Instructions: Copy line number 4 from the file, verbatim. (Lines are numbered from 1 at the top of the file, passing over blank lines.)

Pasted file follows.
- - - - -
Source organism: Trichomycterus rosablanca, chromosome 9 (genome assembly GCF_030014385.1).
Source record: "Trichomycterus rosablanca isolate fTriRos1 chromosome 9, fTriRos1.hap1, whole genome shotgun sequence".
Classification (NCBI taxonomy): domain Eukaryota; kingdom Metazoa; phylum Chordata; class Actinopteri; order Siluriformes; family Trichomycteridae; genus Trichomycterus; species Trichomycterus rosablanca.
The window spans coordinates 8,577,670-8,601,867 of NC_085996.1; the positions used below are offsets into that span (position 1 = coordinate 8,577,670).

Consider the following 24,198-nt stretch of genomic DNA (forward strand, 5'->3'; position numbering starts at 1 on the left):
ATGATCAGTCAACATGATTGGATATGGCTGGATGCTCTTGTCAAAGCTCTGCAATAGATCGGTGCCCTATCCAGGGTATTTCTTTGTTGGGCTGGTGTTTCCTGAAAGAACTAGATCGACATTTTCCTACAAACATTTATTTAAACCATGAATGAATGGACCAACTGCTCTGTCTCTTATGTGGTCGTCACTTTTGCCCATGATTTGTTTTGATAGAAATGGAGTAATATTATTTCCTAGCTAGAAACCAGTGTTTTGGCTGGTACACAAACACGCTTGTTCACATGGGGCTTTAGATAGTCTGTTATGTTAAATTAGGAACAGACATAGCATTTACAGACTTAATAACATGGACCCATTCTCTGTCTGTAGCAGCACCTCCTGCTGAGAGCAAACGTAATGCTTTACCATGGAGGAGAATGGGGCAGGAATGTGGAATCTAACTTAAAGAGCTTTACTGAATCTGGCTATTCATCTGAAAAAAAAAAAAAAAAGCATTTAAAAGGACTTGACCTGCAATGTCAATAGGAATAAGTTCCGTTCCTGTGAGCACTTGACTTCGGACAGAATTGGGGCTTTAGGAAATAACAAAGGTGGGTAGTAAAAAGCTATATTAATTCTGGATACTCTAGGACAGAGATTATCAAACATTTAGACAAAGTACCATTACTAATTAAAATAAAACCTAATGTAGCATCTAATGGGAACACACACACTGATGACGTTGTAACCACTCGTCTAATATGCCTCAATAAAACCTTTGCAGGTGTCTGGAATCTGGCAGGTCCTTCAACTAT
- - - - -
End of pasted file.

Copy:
The window spans coordinates 8,577,670-8,601,867 of NC_085996.1; the positions used below are offsets into that span (position 1 = coordinate 8,577,670).